it became a racing Bantam instead.



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Trevor Amos



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PostSubject: Re: one for the oldies!   Thu Jun 12, 2014 9:40 am

I was at Mallory in the 60s, 64 or 5 perhaps, spectating at the post TT meeting where Mike Duff was competing on the RD56.
He was allowed a special solo practice session as he had arrived late at the circuit and missed official practice. I was standing at the start and finish when the Yam screamed out of the paddock and towards Gerrards, it was the very first time I saw a race bike wheelie under power, such was the urge from that 250 twin. The 250 four must have been frightening to ride, 70+hp on the tiny, narrow, no grip tyres of the day, and always expecting the thing to seize without warning!
The sound from those two open, un-silenced pipes was magical, at least to me it was, and there were no other bikes around to distort the sound, great international rider Mike and I was pleased to hear he finally was able resolve his acute personal conflict!

I was also at Mallory when Fritz Sheideggar suffered fatal injuries at the hairpin on his BMW outfit, at one point he, astonishingly, persuaded Gilera to let him use a 500 four engine in his outfit, but that's another tale.

Trevor
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john bass

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PostSubject: Sideacar Racing on the grass & road...   Fri Jun 13, 2014 5:49 am

Nice to see you are still writing Trevor. I sent a message earlier (can´t remember now on which category it was or when ...??) to say I saw an article in Issue #133 BRC Mag... (June-July `73) written by David Amos -- your brother who competed 250 Class (highly successfully) on a 180cc Bantam... In the Bantam Magazine  David says, "Trevor has retired from racing ... etc ... etc ... " and  included that you´d had a bad-one in 1958 ....

If you´d like to talk about that please do so... Don´t if it still hurts (as memory, I mean)... But my point was do you have a copy of that that BRC Mag...??

... if you don´t and would like  a copy I´ll gladly copy the whole thing and send to you in the  sunny west country of dear old Blighty.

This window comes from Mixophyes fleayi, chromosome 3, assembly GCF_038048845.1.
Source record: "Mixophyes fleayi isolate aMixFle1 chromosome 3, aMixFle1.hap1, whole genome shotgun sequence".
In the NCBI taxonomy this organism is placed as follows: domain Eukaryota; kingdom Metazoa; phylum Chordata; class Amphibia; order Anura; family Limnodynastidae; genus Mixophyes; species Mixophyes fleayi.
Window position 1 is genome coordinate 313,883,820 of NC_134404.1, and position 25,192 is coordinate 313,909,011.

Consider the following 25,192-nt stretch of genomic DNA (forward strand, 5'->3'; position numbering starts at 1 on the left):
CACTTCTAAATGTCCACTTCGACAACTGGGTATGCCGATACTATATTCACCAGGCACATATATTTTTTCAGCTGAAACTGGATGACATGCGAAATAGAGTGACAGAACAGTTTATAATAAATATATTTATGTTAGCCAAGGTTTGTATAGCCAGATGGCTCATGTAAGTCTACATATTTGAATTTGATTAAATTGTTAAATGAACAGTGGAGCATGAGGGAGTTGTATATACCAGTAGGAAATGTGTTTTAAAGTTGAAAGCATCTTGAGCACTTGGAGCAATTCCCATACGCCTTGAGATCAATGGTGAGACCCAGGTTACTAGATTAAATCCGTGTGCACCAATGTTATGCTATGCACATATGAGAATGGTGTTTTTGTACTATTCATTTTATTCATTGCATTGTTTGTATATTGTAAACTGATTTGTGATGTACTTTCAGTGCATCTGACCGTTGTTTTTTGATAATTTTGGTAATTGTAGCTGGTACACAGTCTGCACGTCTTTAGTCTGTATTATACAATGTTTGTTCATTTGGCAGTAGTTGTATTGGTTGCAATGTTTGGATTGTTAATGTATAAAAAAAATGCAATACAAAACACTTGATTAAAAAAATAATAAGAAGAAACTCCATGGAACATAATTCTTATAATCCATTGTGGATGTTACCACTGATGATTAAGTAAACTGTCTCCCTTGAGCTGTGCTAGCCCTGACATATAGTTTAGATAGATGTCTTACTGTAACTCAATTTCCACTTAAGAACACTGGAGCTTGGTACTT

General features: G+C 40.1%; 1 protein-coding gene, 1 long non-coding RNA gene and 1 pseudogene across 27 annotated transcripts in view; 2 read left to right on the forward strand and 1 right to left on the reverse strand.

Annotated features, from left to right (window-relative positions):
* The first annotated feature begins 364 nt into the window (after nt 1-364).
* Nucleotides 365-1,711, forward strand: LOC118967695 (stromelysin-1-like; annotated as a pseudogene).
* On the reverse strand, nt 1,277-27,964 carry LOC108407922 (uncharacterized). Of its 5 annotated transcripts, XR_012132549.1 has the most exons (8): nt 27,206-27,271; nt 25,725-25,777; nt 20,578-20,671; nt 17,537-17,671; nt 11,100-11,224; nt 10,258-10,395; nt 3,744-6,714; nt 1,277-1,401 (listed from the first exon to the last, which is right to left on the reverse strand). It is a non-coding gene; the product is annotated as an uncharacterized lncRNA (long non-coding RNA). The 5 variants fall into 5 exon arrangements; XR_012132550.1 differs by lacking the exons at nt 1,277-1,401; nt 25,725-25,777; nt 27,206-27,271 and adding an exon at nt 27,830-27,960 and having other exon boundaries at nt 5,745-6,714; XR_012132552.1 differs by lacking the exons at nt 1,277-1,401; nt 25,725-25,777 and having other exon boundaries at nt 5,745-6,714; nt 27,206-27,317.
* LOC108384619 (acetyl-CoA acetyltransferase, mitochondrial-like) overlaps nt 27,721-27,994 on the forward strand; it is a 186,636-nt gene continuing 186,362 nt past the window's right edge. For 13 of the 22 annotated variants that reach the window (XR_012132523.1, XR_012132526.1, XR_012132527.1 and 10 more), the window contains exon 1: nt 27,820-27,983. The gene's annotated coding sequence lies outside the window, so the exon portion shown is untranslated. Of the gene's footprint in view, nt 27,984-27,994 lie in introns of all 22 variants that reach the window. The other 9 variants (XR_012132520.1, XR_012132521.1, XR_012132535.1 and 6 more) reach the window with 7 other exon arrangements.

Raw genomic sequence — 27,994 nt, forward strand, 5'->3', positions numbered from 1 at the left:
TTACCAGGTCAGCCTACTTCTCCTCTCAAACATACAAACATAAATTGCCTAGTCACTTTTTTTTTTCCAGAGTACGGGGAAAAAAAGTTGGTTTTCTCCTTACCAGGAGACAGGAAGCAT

Getting heated over you mentioning racing sidecar accidents I must tell of my "going passenger" on the Grass and almost going to the TT as Derek Yorke´s*** passenger in the TT. At a  Newmarket grass meeting I was, quite by chance, passengering for Joe Wheeler of Ilford MC Club whose passenger went AWOL during practice. We had two laps of practice and were leading in the first of the sidecar races. Joe had said to me to get up earlier for the left hand kink in the chicane. So I did. Next thing was the sky and the earth had changed places and Joe and his big Norton & chair were way down below.... The outfit was upside-down as I saw it drop on him. Then, as it righted itself, I flopped across the handlebars. Joe in graet pain -- with broken pelvis -- was loaded into the ambulance. As the doors were about to close, Ken Wiilis -- solo grass & TT racer -- called out, "Don´t go yet, you forgot the passenger ..."  It was then that I felt the blood trickling down from where the clutch lever had gone into my stomach.

The next year´s regs included the manadaite: Ball-Ends to all HB Levers. I think  the accident that forced that one through the resting place of the ACU sleepers was because of a  scrambler bleeding to death after crashing way out in the bushes somewhere -- without anyone knowing until far too late ....

So it was that Derek persuaded me to go sidecar  practising at Boreham on a rainy Sunday whilst Boreham was still prohibited territory. ie Before Chelmsford club (ours)  became shareholders of circuit Racing there. After ten minutes of frightening slides and frenetic (death defying) warping of the Yorke forks & frame  -- and wondering if I didn´t die in another Joe Wheeler style pile up -- it would certainly be   pneumonia that would carry me off,  I was  hoping the police would come and stop it all. But none of that happened and after about two more hours of the agony   Derek asked me to go with him to the Island for the TT.... Norman Gentry (of Velocette KTT fame), Ransom Bros (on Norton and AJS) and other star riders of the day frequented Boreham and although the Law visited and cleared everybody out no charges were ever laid.